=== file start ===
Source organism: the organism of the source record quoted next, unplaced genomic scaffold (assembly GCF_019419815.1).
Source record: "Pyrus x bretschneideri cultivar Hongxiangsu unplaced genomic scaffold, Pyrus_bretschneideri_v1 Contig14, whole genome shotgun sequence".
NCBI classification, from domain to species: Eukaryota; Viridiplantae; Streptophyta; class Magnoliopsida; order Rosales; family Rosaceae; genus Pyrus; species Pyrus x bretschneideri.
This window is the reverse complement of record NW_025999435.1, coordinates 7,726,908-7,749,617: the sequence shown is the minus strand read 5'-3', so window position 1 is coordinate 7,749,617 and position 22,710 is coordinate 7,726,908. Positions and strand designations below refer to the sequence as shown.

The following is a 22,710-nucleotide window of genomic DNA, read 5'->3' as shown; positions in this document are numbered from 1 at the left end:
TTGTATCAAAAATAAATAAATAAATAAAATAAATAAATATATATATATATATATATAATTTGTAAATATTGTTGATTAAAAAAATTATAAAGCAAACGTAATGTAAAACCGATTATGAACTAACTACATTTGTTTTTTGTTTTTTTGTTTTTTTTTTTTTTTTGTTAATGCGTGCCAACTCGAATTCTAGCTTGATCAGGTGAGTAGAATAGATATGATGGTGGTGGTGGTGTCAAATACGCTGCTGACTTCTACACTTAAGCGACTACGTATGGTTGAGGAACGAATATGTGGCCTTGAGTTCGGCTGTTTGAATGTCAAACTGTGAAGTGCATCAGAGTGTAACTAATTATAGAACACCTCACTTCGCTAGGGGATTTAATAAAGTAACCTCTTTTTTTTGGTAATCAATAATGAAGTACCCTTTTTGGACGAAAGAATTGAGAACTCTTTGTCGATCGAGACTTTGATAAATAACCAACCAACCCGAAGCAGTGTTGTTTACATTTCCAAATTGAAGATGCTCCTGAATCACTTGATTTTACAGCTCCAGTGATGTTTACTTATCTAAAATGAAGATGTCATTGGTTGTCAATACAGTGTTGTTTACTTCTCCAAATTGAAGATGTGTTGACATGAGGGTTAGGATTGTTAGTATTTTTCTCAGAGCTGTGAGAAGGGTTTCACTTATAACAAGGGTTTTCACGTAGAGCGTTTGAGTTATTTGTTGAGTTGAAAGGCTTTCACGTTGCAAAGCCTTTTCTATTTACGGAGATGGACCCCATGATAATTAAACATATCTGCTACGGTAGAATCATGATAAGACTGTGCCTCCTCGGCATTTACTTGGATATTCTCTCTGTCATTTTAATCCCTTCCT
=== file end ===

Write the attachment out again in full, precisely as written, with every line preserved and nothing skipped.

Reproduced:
Source organism: the organism of the source record quoted next, unplaced genomic scaffold (assembly GCF_019419815.1).
Source record: "Pyrus x bretschneideri cultivar Hongxiangsu unplaced genomic scaffold, Pyrus_bretschneideri_v1 Contig14, whole genome shotgun sequence".
NCBI classification, from domain to species: Eukaryota; Viridiplantae; Streptophyta; class Magnoliopsida; order Rosales; family Rosaceae; genus Pyrus; species Pyrus x bretschneideri.
This window is the reverse complement of record NW_025999435.1, coordinates 7,726,908-7,749,617: the sequence shown is the minus strand read 5'-3', so window position 1 is coordinate 7,749,617 and position 22,710 is coordinate 7,726,908. Positions and strand designations below refer to the sequence as shown.

The following is a 22,710-nucleotide window of genomic DNA, read 5'->3' as shown; positions in this document are numbered from 1 at the left end:
TTGTATCAAAAATAAATAAATAAATAAAATAAATAAATATATATATATATATATATAATTTGTAAATATTGTTGATTAAAAAAATTATAAAGCAAACGTAATGTAAAACCGATTATGAACTAACTACATTTGTTTTTTGTTTTTTTGTTTTTTTTTTTTTTTTGTTAATGCGTGCCAACTCGAATTCTAGCTTGATCAGGTGAGTAGAATAGATATGATGGTGGTGGTGGTGTCAAATACGCTGCTGACTTCTACACTTAAGCGACTACGTATGGTTGAGGAACGAATATGTGGCCTTGAGTTCGGCTGTTTGAATGTCAAACTGTGAAGTGCATCAGAGTGTAACTAATTATAGAACACCTCACTTCGCTAGGGGATTTAATAAAGTAACCTCTTTTTTTTGGTAATCAATAATGAAGTACCCTTTTTGGACGAAAGAATTGAGAACTCTTTGTCGATCGAGACTTTGATAAATAACCAACCAACCCGAAGCAGTGTTGTTTACATTTCCAAATTGAAGATGCTCCTGAATCACTTGATTTTACAGCTCCAGTGATGTTTACTTATCTAAAATGAAGATGTCATTGGTTGTCAATACAGTGTTGTTTACTTCTCCAAATTGAAGATGTGTTGACATGAGGGTTAGGATTGTTAGTATTTTTCTCAGAGCTGTGAGAAGGGTTTCACTTATAACAAGGGTTTTCACGTAGAGCGTTTGAGTTATTTGTTGAGTTGAAAGGCTTTCACGTTGCAAAGCCTTTTCTATTTACGGAGATGGACCCCATGATAATTAAACATATCTGCTACGGTAGAATCATGATAAGACTGTGCCTCCTCGGCATTTACTTGGATATTCTCTCTGTCATTTTAATCCCTTCCT